Christmas Evil (1980)

Twas the night before Christmas 1947 and Santa Claus is laying presents under little Harry Stadling’s Christmas tree. Unfortunately for Harry presents aren’t the only thing Santa wants to lay tonight and – having gone to bed – Harry sneaks down to find his mother getting fondled by jolly St Nick… which is bad news for his psychology…

Despite this minor setback, thirty years later and adult Harry Stadling (Brandon Maggart) is all about the Christmas spirit! He has his own little toy workshop, sleeps in a Santa hat, works at the Jolly Dream toy factory (“if it’s not a Jolly Dream it’s not worth having!”) and keeps a list of which neighbourhood kids are naughty and which ones are nice.

But Harry isn’t well. At all. His past experiences, coupled with some his work colleagues severe lack of Christmas spirit, leaves him jaded and angry against all the ‘bad boys and girls’. So on Christmas Eve he dons a home-made Santa costume and sets about providing Christmas cheer to the good… and punishing the bad…

Maggart is genuinely superb as the troubled Harry Stadling and he plays the role fantastically well, with some decent support from the likes of Jeffery DeMunn (most recently seen as Dale in The Walking Dead).

Christmas Evil is well written and directed by Lewis Jackson, providing a slow-burn horror / thriller that sharply depicts one man’s rapid descent into psychosis with the coming of Yuletide. At once both sweet and seriously demented, Christmas Evil is an enjoyably crafted film and definitely one of the best Christmas horror films ever made.

Unlike many Christmas horrors Christmas Evil isn’t a cynical attack on Christmas, but actually fantastically Christmassy. If you want to mix up horror and Christmas then certainly add this to your list as it’s a good-spirited, old-school holiday romp (with a slow descent into absolute madness, horror and murder of course…).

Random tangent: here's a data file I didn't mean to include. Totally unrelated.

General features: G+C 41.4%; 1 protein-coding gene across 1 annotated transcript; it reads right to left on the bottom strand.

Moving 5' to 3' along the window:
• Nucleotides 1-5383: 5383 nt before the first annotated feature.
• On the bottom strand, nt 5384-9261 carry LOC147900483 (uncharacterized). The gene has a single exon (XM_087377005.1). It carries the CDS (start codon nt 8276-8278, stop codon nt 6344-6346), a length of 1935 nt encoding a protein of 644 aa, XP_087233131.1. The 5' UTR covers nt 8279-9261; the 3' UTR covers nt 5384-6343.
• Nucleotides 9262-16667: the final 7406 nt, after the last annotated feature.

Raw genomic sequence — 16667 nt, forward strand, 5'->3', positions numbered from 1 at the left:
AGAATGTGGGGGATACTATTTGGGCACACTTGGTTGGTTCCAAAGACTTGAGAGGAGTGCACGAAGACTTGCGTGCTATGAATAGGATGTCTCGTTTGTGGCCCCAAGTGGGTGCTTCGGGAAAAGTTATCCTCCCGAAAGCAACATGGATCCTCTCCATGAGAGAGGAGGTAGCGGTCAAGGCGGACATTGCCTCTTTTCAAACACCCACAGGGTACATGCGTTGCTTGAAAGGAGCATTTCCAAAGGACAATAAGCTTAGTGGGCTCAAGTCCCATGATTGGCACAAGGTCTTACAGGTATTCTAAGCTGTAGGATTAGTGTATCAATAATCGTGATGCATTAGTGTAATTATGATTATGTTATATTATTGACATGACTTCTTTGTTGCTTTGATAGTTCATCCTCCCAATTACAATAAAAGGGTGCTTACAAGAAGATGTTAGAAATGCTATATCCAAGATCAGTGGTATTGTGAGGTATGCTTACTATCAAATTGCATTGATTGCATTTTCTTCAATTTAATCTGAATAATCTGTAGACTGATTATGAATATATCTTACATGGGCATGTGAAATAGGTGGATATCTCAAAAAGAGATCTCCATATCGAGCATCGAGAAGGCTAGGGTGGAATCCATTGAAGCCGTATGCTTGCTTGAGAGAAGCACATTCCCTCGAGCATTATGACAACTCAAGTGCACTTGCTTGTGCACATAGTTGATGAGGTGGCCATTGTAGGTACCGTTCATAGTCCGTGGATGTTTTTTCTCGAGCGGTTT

Christmas Evil does suffer from some bizarre plotting, so you never get a sense of urgency or timing, and some of the police procedural makes no sense (why they don’t look for Harry’s very distinct van?! It’s got a sleigh painted on it!!) and the violence is shoddily done and most bloodless. It is good to see a horror film taking the Christmas theme seriously, which is something most Christmas horrors ignore in favour of ironic mockery (despite the tagline for Christmas Evil being the cringe-inducing “He’ll Sleigh You”…).

Pre-dating the more-famous Silent Night, Deadly Night by four years, Christmas Evil was originally released in 1980 as You Better Watch Out and is also known as Terror in Toyland, although “You Better Watch Out” certainly delivers the correct message. Calling Stadling “evil” seems wrong, somehow, considering he gives gifts to the good as well as punishing the bad. It’s a psychologically interesting little horror.

Arrow Films have also ensured Christmas Evil has had a decent restoration and although a little soft and pastel-like, it feels like a surprisingly contemporary horror film (even though the wonderful 80’s soundtrack certainly marks the era!).

Twisted, disturbing, cleverly made and thoroughly enjoyable, Christmas Evil is definitely one to watch and cherish this Christmastime.

Rating: ★★★★★★★☆☆☆

One Comment on “Christmas Evil”

Leave a Comment

You must be logged in to post a comment.